Hair today, goon tomorrow.

4 Dec

Success comes in the unlikeliest forms.

I have a love-hate relationship with my hair.  I love it when the stylist does it and I hate it when I can’t get it to do what the stylist did.

Obviously, the unsuccessful factor here is me.  She can do it.  I must be a  goon not to be able to manage my own hair.

It’s not like I haven’t tried.  Every time I get it done, I ask the stylist what she used, and she tells me.  Sooner or later, I follow up on those suggestions.  I’ve got curling irons, flat irons, touch-up irons, hair driers, ionic brushes, ceramic brushes, boar bristle brushes — even curlers!  And let’s not forget the gallons of goop in the form of mousses, root lifters,  sculpting gels, hair spray, and “finishing compound” which I swear belongs in the hardware store.

All to no avail.  I would never master the capricious art of coiffure.

I was success-less… until last week.

I’d gotten a cut and repeated my standard procedure.  Again, I was disappointed with my results the next day. (Note to self: remember Einstein’s definition of insanity.)

In desperation, I went to yet another stylist and finally asked the right question.  “Can you show me how to do something with this?  I don’t need a cut.  I just need some lessons on how to fix my hair.”

I give credit to my female-offspring escorts who managed to stifle themselves as the stylist looked at her oh-so-obviously ignorant client with a look that said, “You don’t deserve to have hair, you clueless old bat.”  That would be me, the clueless wonder.

She spritzed my hair, explained gently how to use a round brush, applied yet more product (which I bought, ignoring Einstein) and then said the magic words.  “Now… well, now you just play with it.”

What?

You play with it?  There’s no magic here?  No arcane master technique known only to licensed cosmeticians and drag queens?  You dry it, curl it, put some goop in it to help hold it in place, and PLAY with it?

My girls nodded.  “Yeah, Mom, you just play with it.”

I was expecting greatness and untold secrets, the wisdom of The Way™ to do my hair.  I was not expecting to be told to simply play with it.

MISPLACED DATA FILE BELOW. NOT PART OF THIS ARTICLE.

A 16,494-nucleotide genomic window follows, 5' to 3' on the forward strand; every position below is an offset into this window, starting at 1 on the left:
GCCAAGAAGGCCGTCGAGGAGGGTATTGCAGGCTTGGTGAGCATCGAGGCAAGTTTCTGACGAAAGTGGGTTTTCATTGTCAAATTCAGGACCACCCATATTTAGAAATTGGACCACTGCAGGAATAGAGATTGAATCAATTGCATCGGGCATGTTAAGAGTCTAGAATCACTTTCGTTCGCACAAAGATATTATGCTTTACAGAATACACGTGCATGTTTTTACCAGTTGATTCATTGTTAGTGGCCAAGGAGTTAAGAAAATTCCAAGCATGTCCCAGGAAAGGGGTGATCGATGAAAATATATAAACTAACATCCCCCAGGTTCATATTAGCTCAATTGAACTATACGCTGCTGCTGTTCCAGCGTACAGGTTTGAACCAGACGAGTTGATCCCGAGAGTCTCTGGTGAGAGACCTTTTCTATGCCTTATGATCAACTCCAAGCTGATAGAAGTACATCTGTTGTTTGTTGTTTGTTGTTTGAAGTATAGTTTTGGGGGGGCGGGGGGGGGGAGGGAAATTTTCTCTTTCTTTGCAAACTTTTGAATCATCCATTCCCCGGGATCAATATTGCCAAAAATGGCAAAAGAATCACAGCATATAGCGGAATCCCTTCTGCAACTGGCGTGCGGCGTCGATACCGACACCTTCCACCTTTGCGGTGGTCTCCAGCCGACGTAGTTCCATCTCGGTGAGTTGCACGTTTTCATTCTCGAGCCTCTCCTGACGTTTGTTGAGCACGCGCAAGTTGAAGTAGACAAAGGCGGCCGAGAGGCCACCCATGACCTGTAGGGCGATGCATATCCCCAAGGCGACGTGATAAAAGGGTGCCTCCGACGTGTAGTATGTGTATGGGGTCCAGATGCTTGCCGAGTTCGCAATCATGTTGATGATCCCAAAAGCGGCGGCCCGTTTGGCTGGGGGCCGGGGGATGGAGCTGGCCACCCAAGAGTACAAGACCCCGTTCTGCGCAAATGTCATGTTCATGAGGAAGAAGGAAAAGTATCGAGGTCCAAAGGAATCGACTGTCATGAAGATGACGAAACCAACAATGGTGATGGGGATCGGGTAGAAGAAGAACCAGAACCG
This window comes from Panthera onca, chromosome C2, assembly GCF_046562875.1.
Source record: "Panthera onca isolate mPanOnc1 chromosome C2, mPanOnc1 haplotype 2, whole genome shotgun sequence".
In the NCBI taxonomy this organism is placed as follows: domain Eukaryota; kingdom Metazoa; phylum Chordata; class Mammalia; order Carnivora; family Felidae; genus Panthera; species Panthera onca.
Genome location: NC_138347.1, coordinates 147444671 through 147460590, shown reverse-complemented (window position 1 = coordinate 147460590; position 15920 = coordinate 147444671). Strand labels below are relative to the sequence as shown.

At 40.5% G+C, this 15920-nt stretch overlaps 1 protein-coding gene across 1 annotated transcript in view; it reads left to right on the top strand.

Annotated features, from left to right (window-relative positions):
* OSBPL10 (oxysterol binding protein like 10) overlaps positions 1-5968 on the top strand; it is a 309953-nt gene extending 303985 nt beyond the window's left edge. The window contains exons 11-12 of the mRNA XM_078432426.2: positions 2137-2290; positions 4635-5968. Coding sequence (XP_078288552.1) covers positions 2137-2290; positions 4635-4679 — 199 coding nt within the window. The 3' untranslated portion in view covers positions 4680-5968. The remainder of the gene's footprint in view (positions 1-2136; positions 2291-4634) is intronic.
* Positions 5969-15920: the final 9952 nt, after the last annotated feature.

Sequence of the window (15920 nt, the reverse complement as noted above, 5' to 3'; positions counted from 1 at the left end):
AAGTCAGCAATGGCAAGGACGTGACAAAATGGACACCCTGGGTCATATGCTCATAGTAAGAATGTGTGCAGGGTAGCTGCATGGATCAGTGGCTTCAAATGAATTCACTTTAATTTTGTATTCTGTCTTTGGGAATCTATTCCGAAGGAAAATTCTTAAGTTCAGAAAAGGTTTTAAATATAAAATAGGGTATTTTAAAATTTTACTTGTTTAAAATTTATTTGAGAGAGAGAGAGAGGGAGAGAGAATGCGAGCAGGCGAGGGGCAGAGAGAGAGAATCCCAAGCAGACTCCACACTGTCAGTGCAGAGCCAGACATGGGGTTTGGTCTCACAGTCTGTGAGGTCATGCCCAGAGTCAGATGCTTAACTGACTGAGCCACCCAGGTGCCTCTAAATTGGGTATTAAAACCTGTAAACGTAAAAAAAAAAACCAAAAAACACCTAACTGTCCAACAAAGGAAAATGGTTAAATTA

Of course, I didn’t believe it.  But, dang, if it didn’t work!

Funny how much easier it is to find success when you’re asking the right question.  I kept asking what she used, not how she used it.

I finally used the right glass.

PS: Hair today…

M. O. U. C.

1 Dec

I had an epiphany yesterday.

An epiphany is a Moment of Unusual Clarity – with apologies to The Princess Bride, which you simply must watch for some great, campy fun.  Yes, it was a book first, but how can you resist? “Youngster” Cary Elwes (“As you wiiiiiiish”) and swashbuckling Mandy Patinkin (“You seem a decent fellow.  I hate to kill you.”) lead a stellar cast including Robin Wright (“What about the R.O.U.S.es?”),  Wallace Shawn (“You’re trying to kidnap what I’ve rightfully stolen!”),  Chris Sarandon (“I’ve got my country’s 500th anniversary to plan, my wedding to arrange, my wife to murder…”), Christopher Guest (“You’ve been chasing me your whole life only to fail now?…How marvelous.”), and Andres the Giant (“I didn’t mean to jog him so hard.”).  And let’s not forget Miracle Max and his wife (Billy Crystal and Carol Kane)…. or a young Fred Savage (“Is this a kissing book?”) and his cantankerous granddad Peter Falk (“Keep your shirt on and let me read.”).

Now, where was I?  Oh, yes, my M. O. U. C.

Well, the fact is, I’ve forgotten it.  Poof! Gone, just as quickly as it came.

And that’s okay.  It happened.  Like the other M.O.U.C.s in my life, if it happened once, it will happen again.  The next time, it will be stronger and more powerful, and I’ll be able to make at least part of it stick and put it to good use.

For now, I’ll wait until it comes to me again.  I’m content with that.